Cybersecurity, computer safety or data security is essentially the protection of networks and computer systems from malicious computer attacks, data loss or alteration of their digital information, and the misuse or destruction of their services they offer. In the information age, it is not enough to be protected against viruses, worms and Trojans-our networks must also be protected against malware, spyware, and hackers. It is not enough to prevent a hacker in his tracks; he may not be after your data now, but tomorrow. Today’s cyber-criminals and malware are more sophisticated than ever, and they do not care if what they do is illegal or harmful to people; they just want the attention. And for that, they have got plenty!
To protect your network from malicious attacks and other issues, there are quite a few important factors to keep in mind. First, understand the nature of your business, and how it functions. This will help you determine what cyber security measures are required. If your network serves merely as a facility to house customer files, then it is unlikely that you need any serious measures against hackers. But if you are taking advantage of your network’s potential as a money-spinner by selling or trading confidential data, then you really should take cyber security very seriously.
The first step towards effective cyber security is a thorough understanding of both end-user threats and malicious attacks on end-user computers. By default, most end-users have been conditioned to click on a link whenever they access any website, whether they are intended to or not. In addition, malware authors and distributors regularly distribute their wares through websites, email attachments, video files, instant messaging platforms, chat rooms and bulletin boards.
Because of this habit of end-user behavior, it is easy for an unauthorized individual to gain unauthorized access to a company’s network or system and use that information to obtain confidential information. The same goes for an employee who accessed the company network and downloaded a virus into the company’s mainframe. Both of these situations present severe cyber security risks, because neither person has jurisdiction to provide legitimate security clearance. Thus, in order to protect networks and systems from these attacks, companies must rely on technologies that can provide authorized access, while allowing employers to monitor the activity on end-user computers as it occurs.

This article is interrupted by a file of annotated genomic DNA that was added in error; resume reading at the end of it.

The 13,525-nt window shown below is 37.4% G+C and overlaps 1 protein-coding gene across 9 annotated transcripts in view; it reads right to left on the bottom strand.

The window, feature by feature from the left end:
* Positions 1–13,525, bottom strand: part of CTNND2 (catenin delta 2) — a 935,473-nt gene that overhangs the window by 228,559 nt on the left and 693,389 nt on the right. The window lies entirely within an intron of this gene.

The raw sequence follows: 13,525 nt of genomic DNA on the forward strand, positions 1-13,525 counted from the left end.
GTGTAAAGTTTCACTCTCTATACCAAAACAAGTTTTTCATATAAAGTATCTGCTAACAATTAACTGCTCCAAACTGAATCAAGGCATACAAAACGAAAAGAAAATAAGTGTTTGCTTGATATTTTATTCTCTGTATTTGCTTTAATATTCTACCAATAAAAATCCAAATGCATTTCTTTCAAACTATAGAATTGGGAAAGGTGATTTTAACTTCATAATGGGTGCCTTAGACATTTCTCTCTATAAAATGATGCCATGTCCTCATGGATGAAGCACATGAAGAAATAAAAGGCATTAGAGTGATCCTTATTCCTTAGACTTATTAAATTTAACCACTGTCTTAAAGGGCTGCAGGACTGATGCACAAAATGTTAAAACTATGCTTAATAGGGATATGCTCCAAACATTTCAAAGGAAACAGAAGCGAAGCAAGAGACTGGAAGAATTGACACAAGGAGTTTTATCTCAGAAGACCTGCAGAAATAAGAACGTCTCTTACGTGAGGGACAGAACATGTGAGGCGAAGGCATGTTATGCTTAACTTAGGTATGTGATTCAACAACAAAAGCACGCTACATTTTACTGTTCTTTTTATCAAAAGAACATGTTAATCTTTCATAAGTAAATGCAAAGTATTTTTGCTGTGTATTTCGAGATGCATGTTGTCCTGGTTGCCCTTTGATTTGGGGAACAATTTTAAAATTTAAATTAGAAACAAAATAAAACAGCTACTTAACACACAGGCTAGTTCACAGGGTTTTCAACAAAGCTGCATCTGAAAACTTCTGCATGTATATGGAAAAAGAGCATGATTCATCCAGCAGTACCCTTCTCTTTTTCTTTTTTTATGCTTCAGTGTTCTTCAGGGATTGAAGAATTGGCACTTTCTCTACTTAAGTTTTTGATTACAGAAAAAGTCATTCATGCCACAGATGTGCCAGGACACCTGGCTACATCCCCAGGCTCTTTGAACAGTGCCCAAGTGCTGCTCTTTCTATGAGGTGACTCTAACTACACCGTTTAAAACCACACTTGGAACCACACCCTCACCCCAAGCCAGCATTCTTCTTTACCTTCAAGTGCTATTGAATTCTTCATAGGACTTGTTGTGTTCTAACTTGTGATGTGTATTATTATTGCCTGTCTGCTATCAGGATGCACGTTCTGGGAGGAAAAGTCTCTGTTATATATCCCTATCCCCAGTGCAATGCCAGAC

One of the most common cyber security threats is phishing. Phishing is when a website that looks legitimate offers customers some form of discount or payment link that actually gets them on to a fraudulent site that installs spyware and other harmful programs. Another common method of phishing is for an unknown party to create or issue statements or emails to multiple recipients, falsely suggesting that the messages are coming from legitimate business channels. These fake emails often contain links that spoof the appearance of legitimate banking or financial sites. Companies that do not closely monitor Internet activity are at the highest risk of being targeted by phishing campaigns.
Security solutions designed to prevent hackers from accessing company data and systems are able to stop attackers before they can do any harm. By monitoring Internet activity and displaying suspicious activities to authorized personnel, such as managers and IT staff, a company can easily detect and stop cyber security threats before they can compromise confidential data. These security measures also make it easier for network administrators to identify unauthorized access by quickly determining which users are allowed to enter restricted areas and what types of information they can access within those areas. For example, a company may apply a security shield to a network to ensure that any information that passes between a manager and network administrator is encrypted and protected.
Not all companies choose to implement cyber security frameworks or other measures to guard against cyber-security threats. Some companies have found that it is more cost effective to focus on prevention of actual attacks rather than responding to them after they happen. Companies that offer services that require a high level of expertise, such as application development, engineering services, IT support, or application testing, can also reduce their costs by avoiding having to implement expensive measures to defend against attacks. When choosing a job title, employers should consider how much time the position will require to address cyber security issues and what skills the person or team would need to accomplish this task. An experienced IT professional who specializes in vulnerabilities and patching can focus on vulnerabilities and patching quickly and without requiring extensive training.
When choosing a position that involves IT support, it is important to choose an area that will allow an individual to work with the different types of networks that are prevalent. Some professionals work with email networks, while others may focus on protecting larger networks, both internally and externally. Individuals who specialize in network security may be called on to test and repair servers, monitor bandwidth usage, and deal with the ramifications of a data security breach. Companies that focus on infrastructure security and other large-scale digital issues may use professionals to protect their intellectual property and provide incident response and recovery services. Regardless of the position selected, it is essential that a person have the skills necessary to effectively protect networks, data, and technology from attack.